Part Two of Three in our “Aftercare” Series
Many donor family members and recipients have expressed how meaningful it is to connect with one another. Donor Alliance encourages correspondence between donor families and recipients, and is proud to help facilitate these connections whenever possible.
“To support these amazing families along their journey of grief, and help connect them with the hope and healing that donation can bring, is a privilege,” said Joyleen Helcoski, Donor Alliance Aftercare Coordinator.
How Can Donor Families and Recipients Start the Process of Connecting?
- Connecting Donor Families & Organ Recipients: If Donor Alliance donor family members are interested in connecting with their loved one’s organ recipient(s), they are welcome to initiate contact first. There are two ways donor family members can initiate that contact:
- Mail a paper letter or card to the Donor Alliance office and include: the full name of your loved one who donated, your full name and relationship to your loved one, the date your loved one passed away. (Donor Alliance, 200 Spruce Street, Suite 200, Denver, CO 80230)
- Donor family members can also submit a letter electronically, by completing this online form.
Once Donor Alliance receives the letters, by mail or electronically, Aftercare staff members then forward the letter to the recipient’s transplant center where it will then be delivered to the recipient.
Struggling with what to write? We have suggestions, here.
Organ recipients may also make the initial contact with their donor families, they should send their letters to their transplant center to get the communication process started.
- Connecting Donor Families & Tissue Recipients: The process is a bit different for Donor Alliance donor families whose loved ones donated tissue grafts (bone, soft tissue, heart valve or skin). In this case, the tissue recipients must be the first to initiate correspondence and once that happens, donor family members may respond.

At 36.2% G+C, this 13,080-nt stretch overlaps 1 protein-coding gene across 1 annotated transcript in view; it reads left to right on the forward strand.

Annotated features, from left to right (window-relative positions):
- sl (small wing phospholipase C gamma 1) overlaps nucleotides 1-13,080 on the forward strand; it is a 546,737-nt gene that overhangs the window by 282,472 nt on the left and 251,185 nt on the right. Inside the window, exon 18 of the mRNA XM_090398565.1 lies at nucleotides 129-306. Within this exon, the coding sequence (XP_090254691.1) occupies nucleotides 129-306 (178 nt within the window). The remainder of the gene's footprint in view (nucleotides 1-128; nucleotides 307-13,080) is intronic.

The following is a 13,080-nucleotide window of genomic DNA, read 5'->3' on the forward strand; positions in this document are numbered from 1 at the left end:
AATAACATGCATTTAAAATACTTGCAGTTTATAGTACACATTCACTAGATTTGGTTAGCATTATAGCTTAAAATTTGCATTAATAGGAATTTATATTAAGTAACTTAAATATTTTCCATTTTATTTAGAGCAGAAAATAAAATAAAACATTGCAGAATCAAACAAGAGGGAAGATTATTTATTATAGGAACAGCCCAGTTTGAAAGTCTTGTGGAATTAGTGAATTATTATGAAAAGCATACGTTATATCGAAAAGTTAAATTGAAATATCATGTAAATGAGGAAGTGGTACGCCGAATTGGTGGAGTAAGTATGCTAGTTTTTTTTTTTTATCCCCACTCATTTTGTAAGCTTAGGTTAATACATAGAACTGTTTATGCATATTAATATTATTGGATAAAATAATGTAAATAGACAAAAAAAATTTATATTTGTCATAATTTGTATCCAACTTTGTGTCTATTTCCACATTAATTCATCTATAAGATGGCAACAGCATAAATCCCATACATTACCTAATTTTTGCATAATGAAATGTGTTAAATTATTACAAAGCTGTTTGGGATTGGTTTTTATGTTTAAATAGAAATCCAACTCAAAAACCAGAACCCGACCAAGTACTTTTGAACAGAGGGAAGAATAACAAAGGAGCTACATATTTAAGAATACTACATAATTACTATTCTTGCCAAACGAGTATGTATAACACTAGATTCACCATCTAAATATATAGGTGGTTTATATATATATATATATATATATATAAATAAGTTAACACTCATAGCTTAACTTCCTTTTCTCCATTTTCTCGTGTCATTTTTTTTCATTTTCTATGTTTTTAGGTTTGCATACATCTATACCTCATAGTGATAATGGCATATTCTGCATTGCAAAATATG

It’s important to note that Donor Alliance’s role in the communication process is to facilitate written correspondence and keep the identities of donor family members and recipients confidential until both parties decide they’re ready to communicate directly.
What if Donor Families Don’t Hear From Their Loved One’s Recipient(s)?
Just as it is a donor family’s choice whether or not to write to recipients, it is a recipient’s choice whether or not to respond. There are many reasons why a recipient might not contact their donor family. Many recipients struggle with survivor’s guilt, or have a difficult recovery after their transplant. Some simply can’t find the words to express their gratitude. Regardless of whether or not a recipient decides to write, they are undoubtedly grateful for the second chance at life that was given to them by their donor.
We have several amazing stories of donor family members meeting their loved one’s recipients. While just a few are listed below, there have been many more connections made, both public and private, between donor families and recipients in our area.
A few stories:
- Judi, a donor mother from Fort Collins, meets her son’s heart recipient, here.
- Phil, a tissue recipient, meets his donor’s mother, here.
- Larry, a donor father from Cheyenne, WY, meets his son’s heart recipient, here.
This post is part two in our three-part “Aftercare” series. If you haven’t already, give post one, “Resources for Donor Families,” a read.
For more information and more aftercare resources, please visit the donor family resources page. If you haven’t already, we encourage you to sign up to be an organ, eye and tissue donor any time on our websites: DonateLifeColorado.org or DonateLifeWyoming.org.